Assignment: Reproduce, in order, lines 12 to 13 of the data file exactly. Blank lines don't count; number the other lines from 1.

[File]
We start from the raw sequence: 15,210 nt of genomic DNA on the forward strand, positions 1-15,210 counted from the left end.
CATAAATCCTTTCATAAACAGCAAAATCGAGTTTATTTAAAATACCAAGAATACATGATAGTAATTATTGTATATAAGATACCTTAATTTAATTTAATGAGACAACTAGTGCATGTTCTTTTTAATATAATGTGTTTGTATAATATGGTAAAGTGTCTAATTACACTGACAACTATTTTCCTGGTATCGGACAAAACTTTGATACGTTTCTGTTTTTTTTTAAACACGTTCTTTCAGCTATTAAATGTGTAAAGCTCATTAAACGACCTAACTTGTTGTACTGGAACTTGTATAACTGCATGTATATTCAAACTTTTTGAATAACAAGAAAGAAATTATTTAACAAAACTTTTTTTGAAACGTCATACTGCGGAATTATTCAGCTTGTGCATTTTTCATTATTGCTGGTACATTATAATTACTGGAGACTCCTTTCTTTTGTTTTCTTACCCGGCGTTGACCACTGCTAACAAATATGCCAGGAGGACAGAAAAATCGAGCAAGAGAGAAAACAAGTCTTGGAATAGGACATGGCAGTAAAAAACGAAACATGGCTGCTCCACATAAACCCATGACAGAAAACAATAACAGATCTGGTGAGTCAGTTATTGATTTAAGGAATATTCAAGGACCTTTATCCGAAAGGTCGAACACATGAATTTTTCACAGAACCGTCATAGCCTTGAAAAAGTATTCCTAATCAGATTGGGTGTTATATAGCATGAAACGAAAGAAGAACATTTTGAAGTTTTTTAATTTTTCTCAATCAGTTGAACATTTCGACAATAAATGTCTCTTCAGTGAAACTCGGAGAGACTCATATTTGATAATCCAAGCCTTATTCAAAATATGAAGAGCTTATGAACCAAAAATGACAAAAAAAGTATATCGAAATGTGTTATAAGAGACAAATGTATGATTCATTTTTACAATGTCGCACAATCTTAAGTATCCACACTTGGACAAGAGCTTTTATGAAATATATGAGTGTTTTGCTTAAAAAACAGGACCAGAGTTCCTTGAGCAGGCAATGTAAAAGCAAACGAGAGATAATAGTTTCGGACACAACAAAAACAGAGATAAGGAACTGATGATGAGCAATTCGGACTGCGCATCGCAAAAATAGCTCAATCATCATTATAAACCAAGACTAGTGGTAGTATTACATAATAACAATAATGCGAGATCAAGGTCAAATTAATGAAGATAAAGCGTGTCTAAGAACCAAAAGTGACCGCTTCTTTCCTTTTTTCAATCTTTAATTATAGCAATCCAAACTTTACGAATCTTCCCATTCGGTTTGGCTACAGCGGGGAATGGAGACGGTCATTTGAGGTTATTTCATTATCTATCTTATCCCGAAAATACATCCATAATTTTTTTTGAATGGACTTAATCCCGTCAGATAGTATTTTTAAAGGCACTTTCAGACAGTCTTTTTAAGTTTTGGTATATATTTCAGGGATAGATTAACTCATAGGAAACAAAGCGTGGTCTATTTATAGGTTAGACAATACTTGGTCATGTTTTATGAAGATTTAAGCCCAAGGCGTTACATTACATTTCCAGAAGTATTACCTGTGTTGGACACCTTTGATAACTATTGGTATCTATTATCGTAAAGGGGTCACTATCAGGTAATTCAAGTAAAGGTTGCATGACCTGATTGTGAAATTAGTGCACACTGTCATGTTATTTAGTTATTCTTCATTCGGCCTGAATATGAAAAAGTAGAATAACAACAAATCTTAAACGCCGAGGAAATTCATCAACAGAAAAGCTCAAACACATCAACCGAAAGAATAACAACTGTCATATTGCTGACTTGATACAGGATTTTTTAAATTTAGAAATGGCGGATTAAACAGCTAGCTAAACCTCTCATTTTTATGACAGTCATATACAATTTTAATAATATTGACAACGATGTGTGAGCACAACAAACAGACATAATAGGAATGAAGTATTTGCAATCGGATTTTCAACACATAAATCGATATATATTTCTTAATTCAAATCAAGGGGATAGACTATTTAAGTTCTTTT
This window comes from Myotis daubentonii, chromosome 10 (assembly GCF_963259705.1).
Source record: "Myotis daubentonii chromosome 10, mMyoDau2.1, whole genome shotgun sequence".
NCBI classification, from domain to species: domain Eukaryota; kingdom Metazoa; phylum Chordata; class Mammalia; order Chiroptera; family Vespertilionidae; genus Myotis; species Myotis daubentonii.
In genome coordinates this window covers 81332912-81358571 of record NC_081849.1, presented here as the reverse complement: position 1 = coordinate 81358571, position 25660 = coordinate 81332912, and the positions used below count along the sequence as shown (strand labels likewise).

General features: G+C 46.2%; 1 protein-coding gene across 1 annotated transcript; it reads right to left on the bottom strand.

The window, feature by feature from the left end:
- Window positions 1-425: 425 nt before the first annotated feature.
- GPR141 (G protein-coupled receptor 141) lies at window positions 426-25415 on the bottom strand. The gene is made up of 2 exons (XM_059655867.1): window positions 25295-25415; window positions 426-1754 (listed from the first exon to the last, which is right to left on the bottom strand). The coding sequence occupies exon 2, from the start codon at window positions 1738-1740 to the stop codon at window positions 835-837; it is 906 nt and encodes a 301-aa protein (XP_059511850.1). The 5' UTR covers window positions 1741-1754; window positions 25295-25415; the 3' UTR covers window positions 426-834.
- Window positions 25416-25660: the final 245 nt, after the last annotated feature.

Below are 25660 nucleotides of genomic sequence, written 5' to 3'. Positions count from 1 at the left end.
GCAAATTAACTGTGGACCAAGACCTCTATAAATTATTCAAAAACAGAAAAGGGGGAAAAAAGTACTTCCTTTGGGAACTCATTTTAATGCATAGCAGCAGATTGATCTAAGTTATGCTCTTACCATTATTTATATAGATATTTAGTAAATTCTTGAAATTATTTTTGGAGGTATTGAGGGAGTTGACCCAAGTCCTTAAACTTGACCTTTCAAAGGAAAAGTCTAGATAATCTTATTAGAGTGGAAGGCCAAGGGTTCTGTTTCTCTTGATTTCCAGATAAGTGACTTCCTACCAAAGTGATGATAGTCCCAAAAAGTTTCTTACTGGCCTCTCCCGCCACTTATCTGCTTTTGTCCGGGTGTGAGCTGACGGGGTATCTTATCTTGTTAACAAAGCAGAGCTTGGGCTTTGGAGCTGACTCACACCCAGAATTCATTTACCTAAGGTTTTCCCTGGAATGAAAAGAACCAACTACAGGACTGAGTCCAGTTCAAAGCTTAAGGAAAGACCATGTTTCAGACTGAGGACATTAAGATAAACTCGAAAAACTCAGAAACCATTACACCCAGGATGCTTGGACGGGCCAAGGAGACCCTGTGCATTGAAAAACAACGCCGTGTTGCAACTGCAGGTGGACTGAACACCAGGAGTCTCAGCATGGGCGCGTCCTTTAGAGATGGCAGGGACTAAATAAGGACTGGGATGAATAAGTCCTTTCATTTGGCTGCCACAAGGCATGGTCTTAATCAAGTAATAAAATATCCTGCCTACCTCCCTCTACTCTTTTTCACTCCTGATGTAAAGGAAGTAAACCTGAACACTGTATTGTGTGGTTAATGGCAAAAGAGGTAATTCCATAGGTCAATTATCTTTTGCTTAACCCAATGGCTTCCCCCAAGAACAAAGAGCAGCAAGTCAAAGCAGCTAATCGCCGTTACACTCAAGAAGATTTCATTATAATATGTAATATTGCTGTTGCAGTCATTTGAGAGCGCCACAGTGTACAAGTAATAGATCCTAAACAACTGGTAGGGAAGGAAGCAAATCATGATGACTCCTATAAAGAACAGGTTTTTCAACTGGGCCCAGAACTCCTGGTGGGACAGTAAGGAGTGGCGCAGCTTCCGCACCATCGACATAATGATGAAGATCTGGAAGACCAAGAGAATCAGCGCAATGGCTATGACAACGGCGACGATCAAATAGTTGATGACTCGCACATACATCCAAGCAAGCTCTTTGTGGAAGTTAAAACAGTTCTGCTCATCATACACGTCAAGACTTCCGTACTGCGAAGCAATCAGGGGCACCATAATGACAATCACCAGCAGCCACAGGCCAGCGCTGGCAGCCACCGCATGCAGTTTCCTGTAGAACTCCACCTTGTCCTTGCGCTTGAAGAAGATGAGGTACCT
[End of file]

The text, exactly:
Below are 25660 nucleotides of genomic sequence, written 5' to 3'. Positions count from 1 at the left end.
GCAAATTAACTGTGGACCAAGACCTCTATAAATTATTCAAAAACAGAAAAGGGGGAAAAAAGTACTTCCTTTGGGAACTCATTTTAATGCATAGCAGCAGATTGATCTAAGTTATGCTCTTACCATTATTTATATAGATATTTAGTAAATTCTTGAAATTATTTTTGGAGGTATTGAGGGAGTTGACCCAAGTCCTTAAACTTGACCTTTCAAAGGAAAAGTCTAGATAATCTTATTAGAGTGGAAGGCCAAGGGTTCTGTTTCTCTTGATTTCCAGATAAGTGACTTCCTACCAAAGTGATGATAGTCCCAAAAAGTTTCTTACTGGCCTCTCCCGCCACTTATCTGCTTTTGTCCGGGTGTGAGCTGACGGGGTATCTTATCTTGTTAACAAAGCAGAGCTTGGGCTTTGGAGCTGACTCACACCCAGAATTCATTTACCTAAGGTTTTCCCTGGAATGAAAAGAACCAACTACAGGACTGAGTCCAGTTCAAAGCTTAAGGAAAGACCATGTTTCAGACTGAGGACATTAAGATAAACTCGAAAAACTCAGAAACCATTACACCCAGGATGCTTGGACGGGCCAAGGAGACCCTGTGCATTGAAAAACAACGCCGTGTTGCAACTGCAGGTGGACTGAACACCAGGAGTCTCAGCATGGGCGCGTCCTTTAGAGATGGCAGGGACTAAATAAGGACTGGGATGAATAAGTCCTTTCATTTGGCTGCCACAAGGCATGGTCTTAATCAAGTAATAAAATATCCTGCCTACCTCCCTCTACTCTTTTTCACTCCTGATGTAAAGGAAGTAAACCTGAACACTGTATTGTGTGGTTAATGGCAAAAGAGGTAATTCCATAGGTCAATTATCTTTTGCTTAACCCAATGGCTTCCCCCAAGAACAAAGAGCAGCAAGTCAAAGCAGCTAATCGCCGTTACACTCAAGAAGATTTCATTATAATATGTAATATTGCTGTTGCAGTCATTTGAGAGCGCCACAGTGTACAAGTAATAGATCCTAAACAACTGGTAGGGAAGGAAGCAAATCATGATGACTCCTATAAAGAACAGGTTTTTCAACTGGGCCCAGAACTCCTGGTGGGACAGTAAGGAGTGGCGCAGCTTCCGCACCATCGACATAATGATGAAGATCTGGAAGACCAAGAGAATCAGCGCAATGGCTATGACAACGGCGACGATCAAATAGTTGATGACTCGCACATACATCCAAGCAAGCTCTTTGTGGAAGTTAAAACAGTTCTGCTCATCATACACGTCAAGACTTCCGTACTGCGAAGCAATCAGGGGCACCATAATGACAATCACCAGCAGCCACAGGCCAGCGCTGGCAGCCACCGCATGCAGTTTCCTGTAGAACTCCACCTTGTCCTTGCGCTTGAAGAAGATGAGGTACCT